The central thrust of these philosophical trends in later Buddhism is in the direction of conceiving a path that is most basically about the transcendence of concepts, or the conditional mind. And the Mahayana method (epitomized in the techniques of Ch’an and Zen Buddhism) is based on direct appeal to Awareness beyond mind (or thought constructions). All of the Mahayana schools tend to be associated with the ideal of Enlightened or mind-transcending (and thus phenomena-transcending) Wisdom, or the transcendence of egoity and phenomenal limitation as if it were all an illusion or false idea within an ultimate Transcendental Condition. That condition was not conceived as an alternative Reality—or a Reality outside, merely inside, or in any sense independent of phenomena (and thus related to phenomena as a cause relates to an effect). Rather, that Condition was conceived to be the inherent Condition of conditions (or all causes and effects, great or small in the scale of Nature). Therefore, the Mahayana path is based on an “idealist” conception in which conditional or phenomenal existence (or samsara) is understood to inhere in (or not to be separate from or causally related to) the Transcendental Reality (or Nirvana). And that path stands in contrast to the original Buddhist path which was based on a purely “realistic” analysis of phenomena (or self and not-self), and which viewed Nirvana as an utterly independent and relationless Transcendental Realization (not related to phenomena via causation, not at all coincident with phenomena or phenomenal consciousness, and, therefore, attainable only in the event of the utter cessation of phenomenal arising).

As I have said, these ideas of the philosophers of the Mahayana school should not be presumed to stand in stark contrast to the ideas of the original or Hinayana school. Rather these ideas of the Mahayana should be understood to be truly Buddhist or Transcendentalist conceptions, rooted in the Realization and basic disposition of Gautama, but they consider the Way in terms of the Wisdom of inherent Transcendental Realization (or in the seventh stage mode) rather than in the terms of conventional mind, the inherent problem of phenomenal egoity, and the progressive tactics of transit from the reality of bondage to the “Alternative Reality” of acausal Bliss (all of which characterize considerations in the sixth stage mode).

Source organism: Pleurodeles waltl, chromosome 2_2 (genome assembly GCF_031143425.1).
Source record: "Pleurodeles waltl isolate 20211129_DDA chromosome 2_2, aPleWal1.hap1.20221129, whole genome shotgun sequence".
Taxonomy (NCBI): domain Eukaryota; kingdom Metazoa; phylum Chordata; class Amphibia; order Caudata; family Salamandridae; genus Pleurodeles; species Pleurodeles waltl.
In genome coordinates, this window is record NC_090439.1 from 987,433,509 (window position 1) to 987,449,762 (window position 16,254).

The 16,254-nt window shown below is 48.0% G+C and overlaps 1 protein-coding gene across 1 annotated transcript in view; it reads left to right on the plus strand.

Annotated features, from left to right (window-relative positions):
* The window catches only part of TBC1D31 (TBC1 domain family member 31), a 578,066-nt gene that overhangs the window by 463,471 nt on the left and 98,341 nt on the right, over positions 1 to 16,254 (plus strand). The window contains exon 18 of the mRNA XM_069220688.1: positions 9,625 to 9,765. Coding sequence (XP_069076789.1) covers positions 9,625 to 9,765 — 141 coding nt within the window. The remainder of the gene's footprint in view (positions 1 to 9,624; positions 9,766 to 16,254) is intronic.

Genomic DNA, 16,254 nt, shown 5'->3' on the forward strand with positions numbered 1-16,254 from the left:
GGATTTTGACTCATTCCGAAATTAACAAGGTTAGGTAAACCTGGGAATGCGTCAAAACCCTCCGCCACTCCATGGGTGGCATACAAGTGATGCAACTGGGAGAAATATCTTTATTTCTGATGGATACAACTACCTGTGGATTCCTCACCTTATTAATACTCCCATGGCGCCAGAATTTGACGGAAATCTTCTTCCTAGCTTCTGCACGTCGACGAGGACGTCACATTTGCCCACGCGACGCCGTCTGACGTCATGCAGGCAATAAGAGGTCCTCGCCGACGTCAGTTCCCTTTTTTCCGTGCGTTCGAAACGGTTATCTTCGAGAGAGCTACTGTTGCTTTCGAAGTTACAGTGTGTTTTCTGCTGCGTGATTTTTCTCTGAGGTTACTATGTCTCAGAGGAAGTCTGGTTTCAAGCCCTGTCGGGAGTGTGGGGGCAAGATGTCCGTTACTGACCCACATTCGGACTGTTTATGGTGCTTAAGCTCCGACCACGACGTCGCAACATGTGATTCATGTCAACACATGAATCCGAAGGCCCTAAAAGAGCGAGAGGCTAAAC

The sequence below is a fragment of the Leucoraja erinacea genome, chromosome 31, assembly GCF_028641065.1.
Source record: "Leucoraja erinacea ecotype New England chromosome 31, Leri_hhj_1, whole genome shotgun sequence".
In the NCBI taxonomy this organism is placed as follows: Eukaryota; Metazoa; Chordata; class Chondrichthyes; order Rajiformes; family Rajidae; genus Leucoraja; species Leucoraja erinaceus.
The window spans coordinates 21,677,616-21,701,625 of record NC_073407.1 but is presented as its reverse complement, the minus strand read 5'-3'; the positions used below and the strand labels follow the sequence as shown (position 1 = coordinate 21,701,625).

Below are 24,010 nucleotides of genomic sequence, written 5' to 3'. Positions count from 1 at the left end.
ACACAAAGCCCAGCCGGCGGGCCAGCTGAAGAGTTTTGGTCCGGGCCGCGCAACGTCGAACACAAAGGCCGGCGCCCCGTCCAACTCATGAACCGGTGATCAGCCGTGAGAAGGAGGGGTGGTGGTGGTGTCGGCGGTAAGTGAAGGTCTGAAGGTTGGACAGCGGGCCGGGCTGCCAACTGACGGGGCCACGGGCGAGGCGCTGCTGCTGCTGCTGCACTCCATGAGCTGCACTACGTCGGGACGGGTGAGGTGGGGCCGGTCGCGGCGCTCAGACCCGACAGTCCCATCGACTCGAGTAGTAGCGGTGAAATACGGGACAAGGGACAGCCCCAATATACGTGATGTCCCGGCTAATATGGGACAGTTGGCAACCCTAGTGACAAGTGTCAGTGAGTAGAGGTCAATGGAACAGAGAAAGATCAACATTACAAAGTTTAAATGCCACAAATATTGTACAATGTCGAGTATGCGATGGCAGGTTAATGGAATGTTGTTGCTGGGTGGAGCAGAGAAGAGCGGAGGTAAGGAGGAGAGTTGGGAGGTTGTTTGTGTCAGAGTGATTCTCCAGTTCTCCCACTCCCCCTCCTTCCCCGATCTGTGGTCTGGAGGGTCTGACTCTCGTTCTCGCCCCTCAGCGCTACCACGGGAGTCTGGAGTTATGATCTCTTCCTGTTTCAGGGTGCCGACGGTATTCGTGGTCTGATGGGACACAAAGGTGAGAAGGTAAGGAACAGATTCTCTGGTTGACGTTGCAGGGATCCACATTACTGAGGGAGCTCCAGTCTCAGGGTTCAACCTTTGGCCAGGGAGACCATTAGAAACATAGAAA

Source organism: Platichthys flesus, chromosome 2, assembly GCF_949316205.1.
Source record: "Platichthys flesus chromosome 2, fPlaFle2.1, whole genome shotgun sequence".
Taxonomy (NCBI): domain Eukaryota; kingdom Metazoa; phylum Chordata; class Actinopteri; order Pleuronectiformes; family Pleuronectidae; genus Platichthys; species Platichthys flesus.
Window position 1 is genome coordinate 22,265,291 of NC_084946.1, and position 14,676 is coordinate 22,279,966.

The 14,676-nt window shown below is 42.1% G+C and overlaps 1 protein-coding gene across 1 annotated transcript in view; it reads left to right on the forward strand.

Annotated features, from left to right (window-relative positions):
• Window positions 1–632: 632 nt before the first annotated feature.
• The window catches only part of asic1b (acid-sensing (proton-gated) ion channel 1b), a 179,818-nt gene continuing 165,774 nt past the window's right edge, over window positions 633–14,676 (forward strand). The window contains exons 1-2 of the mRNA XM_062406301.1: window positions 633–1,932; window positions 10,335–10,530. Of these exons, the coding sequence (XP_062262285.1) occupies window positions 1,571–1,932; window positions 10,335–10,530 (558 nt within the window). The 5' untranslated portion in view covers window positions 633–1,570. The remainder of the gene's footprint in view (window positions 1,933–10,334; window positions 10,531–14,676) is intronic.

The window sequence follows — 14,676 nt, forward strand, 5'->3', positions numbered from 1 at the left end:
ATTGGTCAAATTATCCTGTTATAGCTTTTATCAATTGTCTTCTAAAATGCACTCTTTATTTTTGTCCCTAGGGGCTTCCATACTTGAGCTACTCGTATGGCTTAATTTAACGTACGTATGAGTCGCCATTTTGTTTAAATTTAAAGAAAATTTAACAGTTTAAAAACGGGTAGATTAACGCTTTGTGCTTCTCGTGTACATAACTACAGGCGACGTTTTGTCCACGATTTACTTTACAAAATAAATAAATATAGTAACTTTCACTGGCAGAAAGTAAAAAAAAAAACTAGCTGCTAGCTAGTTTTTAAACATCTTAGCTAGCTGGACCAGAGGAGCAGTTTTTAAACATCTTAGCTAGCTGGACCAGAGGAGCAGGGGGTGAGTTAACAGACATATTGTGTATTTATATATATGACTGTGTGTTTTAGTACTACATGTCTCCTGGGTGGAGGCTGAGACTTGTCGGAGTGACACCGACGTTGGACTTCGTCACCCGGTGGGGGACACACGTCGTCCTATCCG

In my own descriptions of the seventh stage of life, I have indicated that there are two primary and unique but equal modes of Transcendental Realization. “Sahaj Samadhi” is the “natural” mode of Realization, in which all phenomenal, conditional, contracted, or samsaric states are inherently and tacitly recognized (and thus transcended and even transformed but not eliminated) in and as the Transcendental Condition or Being. And “Bhava Samadhi” is the same Realization, but in that case recognition has achieved such a degree or quality of transcendence that all phenomenal, conditional, contracted, or samsaric states are inherently and motivelessly Outshined. And such is the Nirvanic Samadhi beyond all noticing.